Imagine our surprise when we discovered that the telephone script we were using was deemed ‘illegal’ by the Information Commissioner!

Unbowed by this important, if momentary setback, we set out to try and meet as many people as possible the old-fashioned way – on the doorsteps.

The first such evening was organised by the campaign organiser in Warrington. Myself and the national campaign manager in charge of making all the contacts duly arrived in the town to go canvassing. Armed with canvas cards, leaflets and posters we set out to test the waters.

After the first main road in Warrington we discovered a most astonishing thing – people thought AV was a good idea! In fact the longer we went on the more posters we were giving out the more we were increasingly bemused that lots of people were considering voting for us. Bearing in mind the polling data at the time it’s fair to say this was quite a surprise.

Then we are arrived in the very road where I was born – Sulby Avenue.

I knocked on the door of the house I was born in. They were in!

Having knocked on the doors of so many supportive people that evening I felt sure that the wise occupants of such a prestigious address (which no doubt will have a blue plaque on the wall one day) would be supportive.

I was wrong, they were voting NO. It was a sign of things to come!

John Ault’s Alter Ego Blog – 2011 in review

The WordPress.com stats helper monkeys prepared a 2011 annual report for my Alter Ego blog. I add it to remind me to blog more often as I have started to enjoy it again.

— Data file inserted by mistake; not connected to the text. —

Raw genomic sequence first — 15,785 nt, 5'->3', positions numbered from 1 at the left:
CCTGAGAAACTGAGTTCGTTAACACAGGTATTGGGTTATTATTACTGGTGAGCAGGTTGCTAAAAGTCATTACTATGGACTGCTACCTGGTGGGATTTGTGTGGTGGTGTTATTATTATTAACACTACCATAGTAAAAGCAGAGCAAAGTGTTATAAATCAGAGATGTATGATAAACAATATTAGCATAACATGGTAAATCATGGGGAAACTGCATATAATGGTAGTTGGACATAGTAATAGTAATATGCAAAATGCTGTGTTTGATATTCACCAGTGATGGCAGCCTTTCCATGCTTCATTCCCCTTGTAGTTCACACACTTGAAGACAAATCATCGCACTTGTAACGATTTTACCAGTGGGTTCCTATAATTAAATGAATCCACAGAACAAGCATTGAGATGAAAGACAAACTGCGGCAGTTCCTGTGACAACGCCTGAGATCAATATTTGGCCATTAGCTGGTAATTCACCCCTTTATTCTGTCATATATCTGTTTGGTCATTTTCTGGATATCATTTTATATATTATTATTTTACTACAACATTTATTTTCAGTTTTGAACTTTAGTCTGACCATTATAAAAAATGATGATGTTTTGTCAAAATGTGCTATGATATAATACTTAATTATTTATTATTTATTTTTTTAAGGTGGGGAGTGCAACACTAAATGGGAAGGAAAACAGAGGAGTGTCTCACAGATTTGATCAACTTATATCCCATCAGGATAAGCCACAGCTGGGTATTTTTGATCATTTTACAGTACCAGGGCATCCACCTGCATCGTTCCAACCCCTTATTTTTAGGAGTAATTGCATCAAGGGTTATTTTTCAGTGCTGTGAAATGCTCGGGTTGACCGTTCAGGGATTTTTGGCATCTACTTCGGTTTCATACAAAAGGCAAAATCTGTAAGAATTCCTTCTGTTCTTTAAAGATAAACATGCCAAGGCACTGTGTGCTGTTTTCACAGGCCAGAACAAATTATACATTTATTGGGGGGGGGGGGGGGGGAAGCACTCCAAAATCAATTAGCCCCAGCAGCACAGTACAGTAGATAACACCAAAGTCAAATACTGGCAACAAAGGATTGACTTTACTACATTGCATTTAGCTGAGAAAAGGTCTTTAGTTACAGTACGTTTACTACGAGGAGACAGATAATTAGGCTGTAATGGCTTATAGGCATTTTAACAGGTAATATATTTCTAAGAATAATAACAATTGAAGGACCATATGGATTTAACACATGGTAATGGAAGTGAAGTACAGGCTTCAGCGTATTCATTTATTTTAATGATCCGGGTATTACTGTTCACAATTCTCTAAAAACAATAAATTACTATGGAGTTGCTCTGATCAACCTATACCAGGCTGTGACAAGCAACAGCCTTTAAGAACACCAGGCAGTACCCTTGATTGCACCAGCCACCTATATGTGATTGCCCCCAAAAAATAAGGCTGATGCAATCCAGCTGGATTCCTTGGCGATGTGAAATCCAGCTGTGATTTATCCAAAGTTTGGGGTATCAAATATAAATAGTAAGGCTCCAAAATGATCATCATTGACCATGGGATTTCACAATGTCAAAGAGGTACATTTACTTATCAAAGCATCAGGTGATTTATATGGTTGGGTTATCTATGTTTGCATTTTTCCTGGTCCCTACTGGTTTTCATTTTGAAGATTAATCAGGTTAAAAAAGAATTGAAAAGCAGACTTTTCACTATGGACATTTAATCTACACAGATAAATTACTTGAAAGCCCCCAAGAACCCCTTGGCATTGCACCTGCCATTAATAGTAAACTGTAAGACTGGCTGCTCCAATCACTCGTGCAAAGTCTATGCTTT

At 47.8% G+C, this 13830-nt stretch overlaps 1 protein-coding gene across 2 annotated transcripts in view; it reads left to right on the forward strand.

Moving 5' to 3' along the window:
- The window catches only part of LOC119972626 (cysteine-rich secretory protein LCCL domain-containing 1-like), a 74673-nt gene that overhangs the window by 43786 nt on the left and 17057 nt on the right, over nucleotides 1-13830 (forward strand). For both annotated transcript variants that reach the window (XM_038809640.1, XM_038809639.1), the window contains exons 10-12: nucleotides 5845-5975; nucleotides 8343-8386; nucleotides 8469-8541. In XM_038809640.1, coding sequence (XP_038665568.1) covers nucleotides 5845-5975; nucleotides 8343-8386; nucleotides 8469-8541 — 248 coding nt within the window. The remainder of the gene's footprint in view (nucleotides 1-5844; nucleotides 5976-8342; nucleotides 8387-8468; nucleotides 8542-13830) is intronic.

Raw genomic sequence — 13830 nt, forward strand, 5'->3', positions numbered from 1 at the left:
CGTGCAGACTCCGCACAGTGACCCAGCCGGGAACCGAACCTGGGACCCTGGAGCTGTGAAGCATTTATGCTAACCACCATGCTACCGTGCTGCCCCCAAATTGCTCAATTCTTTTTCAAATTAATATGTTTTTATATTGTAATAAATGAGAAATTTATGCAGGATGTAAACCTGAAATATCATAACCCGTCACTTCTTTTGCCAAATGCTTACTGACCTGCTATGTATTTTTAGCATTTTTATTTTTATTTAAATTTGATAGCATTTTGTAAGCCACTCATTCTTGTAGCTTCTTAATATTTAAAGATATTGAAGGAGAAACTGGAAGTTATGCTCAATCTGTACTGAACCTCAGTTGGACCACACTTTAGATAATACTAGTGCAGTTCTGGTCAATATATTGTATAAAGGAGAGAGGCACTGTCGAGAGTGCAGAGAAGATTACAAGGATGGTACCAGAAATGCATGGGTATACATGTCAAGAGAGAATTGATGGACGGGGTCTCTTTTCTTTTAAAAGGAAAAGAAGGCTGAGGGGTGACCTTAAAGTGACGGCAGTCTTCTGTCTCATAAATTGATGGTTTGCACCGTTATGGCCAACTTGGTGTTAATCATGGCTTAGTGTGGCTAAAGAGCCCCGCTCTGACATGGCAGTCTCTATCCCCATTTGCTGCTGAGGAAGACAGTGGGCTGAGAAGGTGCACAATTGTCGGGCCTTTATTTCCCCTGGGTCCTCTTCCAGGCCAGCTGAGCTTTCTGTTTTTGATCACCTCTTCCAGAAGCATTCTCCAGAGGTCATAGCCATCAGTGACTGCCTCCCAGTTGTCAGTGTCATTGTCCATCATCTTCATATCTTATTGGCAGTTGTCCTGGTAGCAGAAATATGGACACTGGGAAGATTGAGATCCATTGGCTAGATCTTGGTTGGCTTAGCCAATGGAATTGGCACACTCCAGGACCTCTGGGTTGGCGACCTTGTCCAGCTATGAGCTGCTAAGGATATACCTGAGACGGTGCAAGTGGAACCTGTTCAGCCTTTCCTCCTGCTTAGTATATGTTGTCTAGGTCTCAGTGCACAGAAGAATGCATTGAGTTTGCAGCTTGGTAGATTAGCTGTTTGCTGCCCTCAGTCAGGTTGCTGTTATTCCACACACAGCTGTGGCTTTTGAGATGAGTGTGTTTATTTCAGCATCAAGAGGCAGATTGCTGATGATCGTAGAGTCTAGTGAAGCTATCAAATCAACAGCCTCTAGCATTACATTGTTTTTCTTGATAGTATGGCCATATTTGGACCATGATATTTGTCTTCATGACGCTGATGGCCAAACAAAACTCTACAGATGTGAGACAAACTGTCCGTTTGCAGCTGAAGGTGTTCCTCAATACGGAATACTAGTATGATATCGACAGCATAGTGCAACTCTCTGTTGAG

Here’s an excerpt:

The concert hall at the Sydney Opera House holds 2,700 people. This blog was viewed about 11,000 times in 2011. If it were a concert at Sydney Opera House, it would take about 4 sold-out performances for that many people to see it.

Click here to see the complete report.

No recount when the result is within 8 votes! We could easily have woken up to winner Santorum…

With just 8 votes in it our TVs could easily have been telling us that Rick Santorum was now the frontrunner

As the US presidential campaign continues to roll into progress in the minds of the political classes in Britain it has been well underway in the States for months. Possibly the most surprising aspect of the results from the Iowa Caucus last night is not that Rick Santorum came a close second, though he has spent a lot of time and money in Iowa over the past few months, it’s the fact that he wasn’t allowed to ask for a recount despite being within just 8 votes of winning.

It’s astonishing that winning 30,015 to 30,007 doesn’t strike the Republican Party that this might be within the margin of error for counting 120,000 votes.

As the Washington Post explains GOP officials see the count and as such they are verified by campaign officials from all the candidates, but even so a margin of 8 votes between two candidates polling over 60,000 votes between them would see a number of recounts in Britain with a genuine possibility of the result changing.

It’s entirely possible that instead of waking up to discover that Mitt Romney had won by a narrow margin this morning, maintaining (just) his front-runner status we would be waking up to the surprise news that Rick Santorum had achieved a shock success in the polls and was now the man to beat.

But this is not a public vote and the need to achieve party consensus in what is clearly a tricky contest for the Republicans to manage, over the future of the soul of their party, perhaps doesn’t need to be thrown into Floridian style chaos quite this early.